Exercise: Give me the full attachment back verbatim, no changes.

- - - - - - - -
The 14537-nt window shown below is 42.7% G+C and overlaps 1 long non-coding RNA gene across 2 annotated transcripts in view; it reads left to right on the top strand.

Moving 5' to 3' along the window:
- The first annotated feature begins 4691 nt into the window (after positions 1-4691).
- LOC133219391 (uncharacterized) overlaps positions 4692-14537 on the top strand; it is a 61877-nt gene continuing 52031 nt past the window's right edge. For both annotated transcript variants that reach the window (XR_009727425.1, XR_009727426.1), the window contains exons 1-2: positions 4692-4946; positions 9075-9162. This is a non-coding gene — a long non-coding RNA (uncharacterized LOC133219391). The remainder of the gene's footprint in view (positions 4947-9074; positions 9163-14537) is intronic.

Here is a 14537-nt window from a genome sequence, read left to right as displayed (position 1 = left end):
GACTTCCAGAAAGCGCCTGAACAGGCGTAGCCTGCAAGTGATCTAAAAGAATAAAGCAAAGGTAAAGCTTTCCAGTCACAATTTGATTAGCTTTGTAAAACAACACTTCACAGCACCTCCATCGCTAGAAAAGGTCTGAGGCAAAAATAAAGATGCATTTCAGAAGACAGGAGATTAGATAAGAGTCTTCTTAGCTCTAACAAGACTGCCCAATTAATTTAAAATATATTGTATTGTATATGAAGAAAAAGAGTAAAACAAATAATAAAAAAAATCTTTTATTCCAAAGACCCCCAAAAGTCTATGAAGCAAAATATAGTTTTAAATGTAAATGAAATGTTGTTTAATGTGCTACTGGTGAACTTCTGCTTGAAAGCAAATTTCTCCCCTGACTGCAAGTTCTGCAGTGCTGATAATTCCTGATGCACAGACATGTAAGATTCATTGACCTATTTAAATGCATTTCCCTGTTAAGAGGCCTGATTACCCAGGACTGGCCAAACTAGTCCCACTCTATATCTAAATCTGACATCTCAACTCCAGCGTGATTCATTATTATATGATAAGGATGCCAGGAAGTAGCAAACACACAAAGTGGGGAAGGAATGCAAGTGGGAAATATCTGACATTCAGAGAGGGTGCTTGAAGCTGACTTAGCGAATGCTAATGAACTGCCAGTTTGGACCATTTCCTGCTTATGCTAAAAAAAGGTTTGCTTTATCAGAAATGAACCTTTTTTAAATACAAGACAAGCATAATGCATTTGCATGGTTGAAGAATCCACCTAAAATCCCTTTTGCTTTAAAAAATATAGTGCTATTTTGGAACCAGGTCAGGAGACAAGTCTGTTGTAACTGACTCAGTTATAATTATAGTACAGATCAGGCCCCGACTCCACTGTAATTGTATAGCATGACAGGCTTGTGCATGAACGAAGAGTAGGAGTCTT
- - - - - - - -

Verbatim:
The 14537-nt window shown below is 42.7% G+C and overlaps 1 long non-coding RNA gene across 2 annotated transcripts in view; it reads left to right on the top strand.

Moving 5' to 3' along the window:
- The first annotated feature begins 4691 nt into the window (after positions 1-4691).
- LOC133219391 (uncharacterized) overlaps positions 4692-14537 on the top strand; it is a 61877-nt gene continuing 52031 nt past the window's right edge. For both annotated transcript variants that reach the window (XR_009727425.1, XR_009727426.1), the window contains exons 1-2: positions 4692-4946; positions 9075-9162. This is a non-coding gene — a long non-coding RNA (uncharacterized LOC133219391). The remainder of the gene's footprint in view (positions 4947-9074; positions 9163-14537) is intronic.

Here is a 14537-nt window from a genome sequence, read left to right as displayed (position 1 = left end):
GACTTCCAGAAAGCGCCTGAACAGGCGTAGCCTGCAAGTGATCTAAAAGAATAAAGCAAAGGTAAAGCTTTCCAGTCACAATTTGATTAGCTTTGTAAAACAACACTTCACAGCACCTCCATCGCTAGAAAAGGTCTGAGGCAAAAATAAAGATGCATTTCAGAAGACAGGAGATTAGATAAGAGTCTTCTTAGCTCTAACAAGACTGCCCAATTAATTTAAAATATATTGTATTGTATATGAAGAAAAAGAGTAAAACAAATAATAAAAAAAATCTTTTATTCCAAAGACCCCCAAAAGTCTATGAAGCAAAATATAGTTTTAAATGTAAATGAAATGTTGTTTAATGTGCTACTGGTGAACTTCTGCTTGAAAGCAAATTTCTCCCCTGACTGCAAGTTCTGCAGTGCTGATAATTCCTGATGCACAGACATGTAAGATTCATTGACCTATTTAAATGCATTTCCCTGTTAAGAGGCCTGATTACCCAGGACTGGCCAAACTAGTCCCACTCTATATCTAAATCTGACATCTCAACTCCAGCGTGATTCATTATTATATGATAAGGATGCCAGGAAGTAGCAAACACACAAAGTGGGGAAGGAATGCAAGTGGGAAATATCTGACATTCAGAGAGGGTGCTTGAAGCTGACTTAGCGAATGCTAATGAACTGCCAGTTTGGACCATTTCCTGCTTATGCTAAAAAAAGGTTTGCTTTATCAGAAATGAACCTTTTTTAAATACAAGACAAGCATAATGCATTTGCATGGTTGAAGAATCCACCTAAAATCCCTTTTGCTTTAAAAAATATAGTGCTATTTTGGAACCAGGTCAGGAGACAAGTCTGTTGTAACTGACTCAGTTATAATTATAGTACAGATCAGGCCCCGACTCCACTGTAATTGTATAGCATGACAGGCTTGTGCATGAACGAAGAGTAGGAGTCTT